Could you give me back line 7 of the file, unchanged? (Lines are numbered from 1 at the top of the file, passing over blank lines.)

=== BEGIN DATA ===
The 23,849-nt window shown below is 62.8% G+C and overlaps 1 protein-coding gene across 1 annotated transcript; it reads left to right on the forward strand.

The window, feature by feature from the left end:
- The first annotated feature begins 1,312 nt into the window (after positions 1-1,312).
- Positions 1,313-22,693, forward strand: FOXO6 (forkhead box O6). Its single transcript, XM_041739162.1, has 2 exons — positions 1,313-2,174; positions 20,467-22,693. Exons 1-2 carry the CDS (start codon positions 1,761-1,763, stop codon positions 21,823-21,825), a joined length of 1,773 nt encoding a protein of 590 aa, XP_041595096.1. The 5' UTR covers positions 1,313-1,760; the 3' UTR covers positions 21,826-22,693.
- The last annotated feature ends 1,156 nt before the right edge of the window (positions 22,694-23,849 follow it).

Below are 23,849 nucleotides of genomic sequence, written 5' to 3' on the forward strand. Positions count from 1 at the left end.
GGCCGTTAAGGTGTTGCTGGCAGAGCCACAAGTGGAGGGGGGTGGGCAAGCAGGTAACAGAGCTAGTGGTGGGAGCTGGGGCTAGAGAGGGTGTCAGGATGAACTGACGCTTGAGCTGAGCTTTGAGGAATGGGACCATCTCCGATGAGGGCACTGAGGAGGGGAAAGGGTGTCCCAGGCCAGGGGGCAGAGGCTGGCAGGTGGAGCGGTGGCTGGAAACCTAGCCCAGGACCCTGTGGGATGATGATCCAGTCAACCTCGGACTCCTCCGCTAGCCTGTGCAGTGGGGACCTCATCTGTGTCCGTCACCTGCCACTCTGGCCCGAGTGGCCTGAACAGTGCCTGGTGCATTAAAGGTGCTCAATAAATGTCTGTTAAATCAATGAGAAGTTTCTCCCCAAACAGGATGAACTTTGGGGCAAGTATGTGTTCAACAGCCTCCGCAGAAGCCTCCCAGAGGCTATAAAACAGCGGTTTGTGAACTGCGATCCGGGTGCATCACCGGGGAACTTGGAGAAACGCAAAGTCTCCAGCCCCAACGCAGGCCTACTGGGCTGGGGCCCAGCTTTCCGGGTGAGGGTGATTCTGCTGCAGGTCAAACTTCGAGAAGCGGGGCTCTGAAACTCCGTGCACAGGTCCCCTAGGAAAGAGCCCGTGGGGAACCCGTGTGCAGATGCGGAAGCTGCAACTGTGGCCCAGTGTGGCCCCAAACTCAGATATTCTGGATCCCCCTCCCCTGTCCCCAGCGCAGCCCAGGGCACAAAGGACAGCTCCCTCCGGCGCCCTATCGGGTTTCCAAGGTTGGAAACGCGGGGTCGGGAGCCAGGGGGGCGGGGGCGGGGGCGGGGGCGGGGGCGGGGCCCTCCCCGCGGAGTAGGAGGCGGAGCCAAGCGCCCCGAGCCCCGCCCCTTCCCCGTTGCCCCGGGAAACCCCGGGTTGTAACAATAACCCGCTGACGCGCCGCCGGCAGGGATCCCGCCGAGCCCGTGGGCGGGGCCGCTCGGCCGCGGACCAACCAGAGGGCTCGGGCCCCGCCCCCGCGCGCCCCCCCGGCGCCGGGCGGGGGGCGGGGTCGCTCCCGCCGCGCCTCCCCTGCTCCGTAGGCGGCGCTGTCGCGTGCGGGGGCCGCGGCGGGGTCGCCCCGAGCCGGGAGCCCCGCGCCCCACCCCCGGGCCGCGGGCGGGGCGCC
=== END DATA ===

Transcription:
GGCCGTTAAGGTGTTGCTGGCAGAGCCACAAGTGGAGGGGGGTGGGCAAGCAGGTAACAGAGCTAGTGGTGGGAGCTGGGGCTAGAGAGGGTGTCAGGATGAACTGACGCTTGAGCTGAGCTTTGAGGAATGGGACCATCTCCGATGAGGGCACTGAGGAGGGGAAAGGGTGTCCCAGGCCAGGGGGCAGAGGCTGGCAGGTGGAGCGGTGGCTGGAAACCTAGCCCAGGACCCTGTGGGATGATGATCCAGTCAACCTCGGACTCCTCCGCTAGCCTGTGCAGTGGGGACCTCATCTGTGTCCGTCACCTGCCACTCTGGCCCGAGTGGCCTGAACAGTGCCTGGTGCATTAAAGGTGCTCAATAAATGTCTGTTAAATCAATGAGAAGTTTCTCCCCAAACAGGATGAACTTTGGGGCAAGTATGTGTTCAACAGCCTCCGCAGAAGCCTCCCAGAGGCTATAAAACAGCGGTTTGTGAACTGCGATCCGGGTGCATCACCGGGGAACTTGGAGAAACGCAAAGTCTCCAGCCCCAACGCAGGCCTACTGGGCTGGGGCCCAGCTTTCCGGGTGAGGGTGATTCTGCTGCAGGTCAAACTTCGAGAAGCGGGGCTCTGAAACTCCGTGCACAGGTCCCCTAGGAAAGAGCCCGTGGGGAACCCGTGTGCAGATGCGGAAGCTGCAACTGTGGCCCAGTGTGGCCCCAAACTCAGATATTCTGGATCCCCCTCCCCTGTCCCCAGCGCAGCCCAGGGCACAAAGGACAGCTCCCTCCGGCGCCCTATCGGGTTTCCAAGGTTGGAAACGCGGGGTCGGGAGCCAGGGGGGCGGGGGCGGGGGCGGGGGCGGGGGCGGGGCCCTCCCCGCGGAGTAGGAGGCGGAGCCAAGCGCCCCGAGCCCCGCCCCTTCCCCGTTGCCCCGGGAAACCCCGGGTTGTAACAATAACCCGCTGACGCGCCGCCGGCAGGGATCCCGCCGAGCCCGTGGGCGGGGCCGCTCGGCCGCGGACCAACCAGAGGGCTCGGGCCCCGCCCCCGCGCGCCCCCCCGGCGCCGGGCGGGGGGCGGGGTCGCTCCCGCCGCGCCTCCCCTGCTCCGTAGGCGGCGCTGTCGCGTGCGGGGGCCGCGGCGGGGTCGCCCCGAGCCGGGAGCCCCGCGCCCCACCCCCGGGCCGCGGGCGGGGCGCC